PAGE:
• If you or your heirs cannot come up with the money to repay the loan, you’ll/they’ll have to sell the house to satisfy the lender.*
  • The interest on the loan will cause the loan balance to grow over time.
  • Some reverse mortgages have variable interest rates, making it tough to predict what the ultimate liability will be.
  • If you fall behind on home maintenance, insurance, or property taxes, the lender could require you to repay the loan prematurely.
  • If you take out the loan in your name only and you die or otherwise permanently leave the home, your spouse/partner may have to repay the loan or move out soon after you’re gone (and vice versa!).

*The good news? You can’t owe more than what your home is worth.

What Should I Consider?

As you weigh out whether a reverse mortgage is right for you, think about:

  • How much money you need and what you need the money for (If you want to live off of the proceeds, then the single purpose reverse mortgage won’t work.)
  • How long you plan to live in the home (If you’re not planning to be in the house long, taking out the loan may not be financially prudent.)
  • How the loan would be repaid (If you want to leave the property to heirs, can they repay the loan so they can keep it?)


If you have reservations about getting a reverse mortgage, there are other options available to improve your cash flow:

  • Cash-out refinance. It’s cheaper to obtain and allows you to keep building equity (where the reverse mortgage drains your equity). However, you’ll need to make monthly payments or risk foreclosure.
  • A home equity line of credit (HELOC). This option also has fewer fees than a reverse mortgage and allows you to tap into funding whenever you need it. During the draw period, you only need to pay the interest on the loan. However, be prepared for the payment to jump once the draw period is over. Additionally, if your home value drops, the HELOC can be canceled. And, if you miss payments, you can face foreclosure.
  • A home equity loan. This option gives you a lump sum at a lower interest rate than a reverse mortgage. However, it is more expensive than a HELOC and still requires you to make faithful monthly payments to avoid foreclosure.
  • Sell the home. You can use the proceeds to buy a less expensive house in full, keeping anything leftover as a cash reserve. If you want your family to have the home when you pass, you could sell it to them ahead of time.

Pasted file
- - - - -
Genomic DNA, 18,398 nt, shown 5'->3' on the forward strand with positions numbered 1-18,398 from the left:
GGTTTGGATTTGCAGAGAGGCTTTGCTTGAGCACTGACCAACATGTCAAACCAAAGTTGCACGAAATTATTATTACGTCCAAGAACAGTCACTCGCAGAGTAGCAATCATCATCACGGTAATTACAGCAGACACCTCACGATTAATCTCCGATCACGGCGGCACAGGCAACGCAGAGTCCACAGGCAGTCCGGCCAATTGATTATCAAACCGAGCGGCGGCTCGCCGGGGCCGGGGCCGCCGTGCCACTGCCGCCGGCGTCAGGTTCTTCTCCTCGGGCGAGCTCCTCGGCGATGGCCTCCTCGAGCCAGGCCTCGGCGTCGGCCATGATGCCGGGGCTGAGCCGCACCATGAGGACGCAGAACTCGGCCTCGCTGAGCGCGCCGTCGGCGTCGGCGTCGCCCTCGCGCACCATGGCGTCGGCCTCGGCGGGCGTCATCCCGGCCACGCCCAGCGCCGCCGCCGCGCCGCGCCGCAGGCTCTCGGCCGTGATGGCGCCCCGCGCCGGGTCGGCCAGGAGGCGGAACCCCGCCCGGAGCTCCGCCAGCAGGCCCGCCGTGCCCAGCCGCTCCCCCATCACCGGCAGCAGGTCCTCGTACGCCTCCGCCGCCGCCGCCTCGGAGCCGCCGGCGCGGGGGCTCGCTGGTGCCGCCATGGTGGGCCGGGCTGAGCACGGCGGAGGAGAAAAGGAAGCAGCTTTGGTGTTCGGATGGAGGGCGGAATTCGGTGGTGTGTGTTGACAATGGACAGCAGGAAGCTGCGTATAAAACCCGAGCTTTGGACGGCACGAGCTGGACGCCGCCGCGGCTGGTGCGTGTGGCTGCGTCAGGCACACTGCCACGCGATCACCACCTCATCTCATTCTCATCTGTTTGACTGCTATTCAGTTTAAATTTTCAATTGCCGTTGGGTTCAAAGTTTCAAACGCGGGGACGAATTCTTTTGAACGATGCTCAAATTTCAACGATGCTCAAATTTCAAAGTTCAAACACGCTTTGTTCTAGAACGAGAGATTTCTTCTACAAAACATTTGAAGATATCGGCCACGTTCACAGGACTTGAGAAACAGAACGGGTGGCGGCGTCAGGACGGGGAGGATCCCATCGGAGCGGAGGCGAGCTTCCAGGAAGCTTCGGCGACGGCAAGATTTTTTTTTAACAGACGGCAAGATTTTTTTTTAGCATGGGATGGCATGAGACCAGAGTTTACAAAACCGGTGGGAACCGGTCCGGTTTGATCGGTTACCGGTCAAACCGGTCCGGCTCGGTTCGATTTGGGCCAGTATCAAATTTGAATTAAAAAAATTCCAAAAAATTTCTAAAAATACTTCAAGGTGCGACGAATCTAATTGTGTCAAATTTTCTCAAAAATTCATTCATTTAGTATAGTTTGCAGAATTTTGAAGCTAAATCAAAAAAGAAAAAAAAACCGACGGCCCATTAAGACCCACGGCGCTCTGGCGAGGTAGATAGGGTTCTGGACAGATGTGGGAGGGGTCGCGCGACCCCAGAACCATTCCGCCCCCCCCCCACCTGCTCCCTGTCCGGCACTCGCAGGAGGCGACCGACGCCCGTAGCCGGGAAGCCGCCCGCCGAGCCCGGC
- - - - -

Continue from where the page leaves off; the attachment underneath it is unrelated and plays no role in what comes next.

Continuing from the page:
• Rent out a room. While dealing with tenants has its issues, renting out part of your home may help you cover any shortfalls in your budget.
  • Declare bankruptcy. While this option mars your credit, it can help you get your debt under control, which ultimately improves your budget.

Final Thoughts on Reverse Mortgages

Obtaining a reverse mortgage could be an appropriate solution if you really need an income stream and are short on other options.

Additionally, if you have no plans to leave your home to a loved one, it could be a great way to augment your retirement lifestyle. However, if you do have other options and want to bequeath the home to an heir, a reverse mortgage may not be a good fit for your situation.

Deciding to obtain a reverse mortgage (and then actually getting it), is an incredibly nuanced process.

This article is intended to provide general information only. You’re encouraged to have thorough and open dialogues with your family (if applicable) and trusted, qualified financial professionals for guidance.

Avoid high-pressure salespeople who over-promise the benefits and underemphasize the risks. And, be sure to understand precisely how your reverse mortgage will work both while you’re alive and after you’re gone before committing.

Tell Us: Would you get a reverse mortgage? Why, or why not?

Originally published at womenwhomoney.com on February 27, 2019.